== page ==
Tuesday, September 1, 2015
Cthulhu (2007) - Best DVD Commentary Ever
Back in August 2010, a friend lent me a DVD of Cthulhu (2007), a not-so-great low-budget ($1 million) horror film whose main claims to fame are that Tori Spelling plays a small but tantalizing role in it, and that it features possibly THE BEST DVD COMMENTARY TRACK EVER!
While many director's DVD commentaries are all but useless, consisting primarily of self-congratulatory chatter and vapid anecdotes about what happened to a certain prop or costume AFTER the film wrapped, Cthulhu's commentary, featuring Director Dan Gildark and Screenwriter/Executive Producer Grant Cogswell, is a rich collection of technical making-of insights accompanied by hindsightful ruminations about why the project failed. And while this may sound silly at first -- listening to a commentary track for a bad movie, wherein that commentary only confirms that the movie I'm watching is indeed bad -- it has been, in fact, one of the most instructional and gripping 100 minutes I've spent in a long time. First-time filmmakers Gildark and Cogswell are extremely frank about what went wrong on Cthulhu, and speak in detailed fashion about what could have been done to improve the end product and make their lives easier during production. For example, screenwriter Cogswell (who reveals that he sunk a staggering $175,000 of his own money into the project!!) states early on that his biggest mistake was writing way too many locations into the film, and that that factor cut into their budget and their time (what with extensive travel between locations all up and down the West Coast) in disastrous ways. Both he and Gildark emphatically urge other first-time filmmakers to begin their projects with solid scripts set in relatively few locations -- a single location if possible (e.g., Tape, Clerks). This is crucial advice from people who, sadly, had to learn it the hard way.
Cogswell and Gildark both stress the importance of having a very good script, noting that Tori Spelling came on board the Cthulhu project on the basis of its script. All actors, even famous ones, are on the lookout for meaty roles in good scripts, so the quality of a film's script is all-important to attracting stars, as well as ensuring a smooth production process. Further, a script can limit or even to some extent dictate the pacing of the finished film, so revising the screenplay for pacing is key: Gildark states that Act One of Cthulhu (introducing the characters and the film's main narrative conflict) does not end until the 49-minute mark, awfully late in a film for the heightened conflicts, juicy narrative twists, and increased pacing of Act Two to get underway. Another hard lesson learned, after it was too late to significantly change the film, even in editing. The filmmakers attempted rewrites and post-production re-shoots to tighten the first act, but to no avail: the film is just really slow for almost the entirety of its first hour. Beautifully shot in many scenes, and well-acted throughout, but draggingly slow nevertheless.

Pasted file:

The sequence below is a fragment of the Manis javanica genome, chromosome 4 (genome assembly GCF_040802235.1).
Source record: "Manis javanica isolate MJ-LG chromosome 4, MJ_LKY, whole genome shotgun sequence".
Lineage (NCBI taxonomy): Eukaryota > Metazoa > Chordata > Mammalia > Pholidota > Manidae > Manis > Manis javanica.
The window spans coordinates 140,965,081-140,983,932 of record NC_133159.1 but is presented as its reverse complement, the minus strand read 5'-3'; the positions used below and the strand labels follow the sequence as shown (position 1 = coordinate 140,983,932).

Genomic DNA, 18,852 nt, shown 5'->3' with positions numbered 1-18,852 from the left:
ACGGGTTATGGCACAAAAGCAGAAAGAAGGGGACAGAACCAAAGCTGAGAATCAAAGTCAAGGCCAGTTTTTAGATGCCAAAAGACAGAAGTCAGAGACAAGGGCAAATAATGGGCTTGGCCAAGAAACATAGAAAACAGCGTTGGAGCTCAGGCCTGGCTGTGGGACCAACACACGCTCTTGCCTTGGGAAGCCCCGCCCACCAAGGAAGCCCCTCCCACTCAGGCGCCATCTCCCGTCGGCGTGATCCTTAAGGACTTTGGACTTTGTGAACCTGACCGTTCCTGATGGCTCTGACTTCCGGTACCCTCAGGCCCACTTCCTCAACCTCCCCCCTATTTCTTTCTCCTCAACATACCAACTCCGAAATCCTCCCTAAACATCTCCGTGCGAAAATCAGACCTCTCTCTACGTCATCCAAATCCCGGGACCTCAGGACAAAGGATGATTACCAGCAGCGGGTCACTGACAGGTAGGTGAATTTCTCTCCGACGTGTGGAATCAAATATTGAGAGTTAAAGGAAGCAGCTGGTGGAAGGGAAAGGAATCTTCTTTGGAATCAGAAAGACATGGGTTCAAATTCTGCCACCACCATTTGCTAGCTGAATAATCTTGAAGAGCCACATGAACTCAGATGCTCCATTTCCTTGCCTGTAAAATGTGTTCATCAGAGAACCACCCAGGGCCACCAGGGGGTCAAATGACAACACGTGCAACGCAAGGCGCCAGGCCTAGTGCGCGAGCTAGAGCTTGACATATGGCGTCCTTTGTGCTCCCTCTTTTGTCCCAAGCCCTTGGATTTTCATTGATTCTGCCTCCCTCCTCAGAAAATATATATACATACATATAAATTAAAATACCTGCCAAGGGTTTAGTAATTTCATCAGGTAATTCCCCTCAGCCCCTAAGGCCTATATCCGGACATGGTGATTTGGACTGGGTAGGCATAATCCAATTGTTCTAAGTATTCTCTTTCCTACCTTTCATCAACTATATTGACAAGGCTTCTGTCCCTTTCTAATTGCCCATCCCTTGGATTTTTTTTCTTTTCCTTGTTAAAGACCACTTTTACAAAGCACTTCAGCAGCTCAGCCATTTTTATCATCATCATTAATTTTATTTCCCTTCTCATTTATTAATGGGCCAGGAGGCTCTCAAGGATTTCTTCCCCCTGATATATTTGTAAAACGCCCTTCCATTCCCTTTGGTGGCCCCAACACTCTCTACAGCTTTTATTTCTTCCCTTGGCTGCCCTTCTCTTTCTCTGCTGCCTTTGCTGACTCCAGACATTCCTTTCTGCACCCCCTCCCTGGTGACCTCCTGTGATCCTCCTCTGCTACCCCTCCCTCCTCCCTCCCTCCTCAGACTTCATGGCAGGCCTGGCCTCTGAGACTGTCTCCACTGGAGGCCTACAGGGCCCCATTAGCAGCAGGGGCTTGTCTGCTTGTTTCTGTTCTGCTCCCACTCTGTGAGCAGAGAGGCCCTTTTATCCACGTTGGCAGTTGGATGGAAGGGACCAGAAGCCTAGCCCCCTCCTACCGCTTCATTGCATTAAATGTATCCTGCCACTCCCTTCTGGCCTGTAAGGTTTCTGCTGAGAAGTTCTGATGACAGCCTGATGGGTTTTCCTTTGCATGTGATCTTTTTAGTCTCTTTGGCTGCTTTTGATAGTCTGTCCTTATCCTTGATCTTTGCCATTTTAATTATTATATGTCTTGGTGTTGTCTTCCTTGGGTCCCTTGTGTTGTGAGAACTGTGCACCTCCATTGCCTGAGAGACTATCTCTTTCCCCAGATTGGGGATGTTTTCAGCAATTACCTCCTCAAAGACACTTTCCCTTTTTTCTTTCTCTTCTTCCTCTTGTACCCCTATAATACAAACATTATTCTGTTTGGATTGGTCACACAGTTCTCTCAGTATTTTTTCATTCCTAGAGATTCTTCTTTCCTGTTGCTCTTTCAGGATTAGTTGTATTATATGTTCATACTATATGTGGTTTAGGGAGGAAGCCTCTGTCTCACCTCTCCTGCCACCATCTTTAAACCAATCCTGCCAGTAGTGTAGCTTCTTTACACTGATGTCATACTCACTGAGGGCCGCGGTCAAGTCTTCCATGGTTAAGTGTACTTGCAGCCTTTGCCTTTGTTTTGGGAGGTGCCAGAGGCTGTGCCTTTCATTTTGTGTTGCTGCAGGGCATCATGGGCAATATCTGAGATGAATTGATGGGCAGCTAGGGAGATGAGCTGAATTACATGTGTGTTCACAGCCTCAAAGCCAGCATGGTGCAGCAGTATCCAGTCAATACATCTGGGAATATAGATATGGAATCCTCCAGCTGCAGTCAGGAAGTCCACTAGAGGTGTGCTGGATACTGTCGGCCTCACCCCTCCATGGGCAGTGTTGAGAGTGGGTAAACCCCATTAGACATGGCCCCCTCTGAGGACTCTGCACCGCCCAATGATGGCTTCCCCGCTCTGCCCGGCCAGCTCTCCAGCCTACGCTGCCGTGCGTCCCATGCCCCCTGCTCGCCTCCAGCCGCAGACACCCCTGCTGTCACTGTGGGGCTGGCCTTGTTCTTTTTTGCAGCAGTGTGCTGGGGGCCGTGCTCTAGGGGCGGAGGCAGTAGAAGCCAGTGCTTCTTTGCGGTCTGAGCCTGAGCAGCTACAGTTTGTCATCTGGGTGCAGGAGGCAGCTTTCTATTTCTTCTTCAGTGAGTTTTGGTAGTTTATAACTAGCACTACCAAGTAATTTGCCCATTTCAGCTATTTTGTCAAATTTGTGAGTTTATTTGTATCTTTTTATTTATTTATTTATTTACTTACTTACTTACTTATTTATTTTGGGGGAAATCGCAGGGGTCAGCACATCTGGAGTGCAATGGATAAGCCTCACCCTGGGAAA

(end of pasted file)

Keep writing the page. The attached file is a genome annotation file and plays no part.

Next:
Cthulhu screenwriter Cogswell is fairly unforgiving of his own mistakes, and while he may be correct in his assessment that the Cthulhu script was too ambitious for its budget, at least in terms of locations, I had the feeling listening to the commentary and watching the film that these two guys set out to make a horror movie that was true to the spirit of its source material (Lovecraft's novella The Shadow Over Innsmouth) while incorporating thought-provoking new ideas, including a homosexual main character. This is bold stuff, and is the kind of risky territory that low-budget, independently produced cinema can and should venture into as frequently as possible, since the studios won't go near it. As the Cthulhu commentary progressed, I found myself really admiring these two geeks who set off to make a potentially audacious, meaningful, smart horror film, yet who lacked the skill and experience to pull it off even to their own satisfaction (let alone the critics' or audiences').
But their DVD commentary may be Gildark and Cogswell's actual magnum opus. Alongside the Hooper-Pearl-Hansen commentary on the original 1974 Texas Chainsaw Massacre DVD (which the Cthulhu filmmakers specifically mention during their commentary!), Gildark and Cogswell's feature-length commentary on Cthulhu is one of the most informative such things I have ever heard, offering insight into how to make low-budget films correctly precisely via the candor with which it reveals how to do it incorrectly. Only the Alien 3 special features or the documentary film Lost In La Mancha even come close to Cthulhu's commentary track in terms of accurately documenting a troubled production with such admirable honesty. I would consider buying the Cthulhu DVD expressly for its commentary and I would make it assigned listening for future students of low-budget filmmaking practices and production.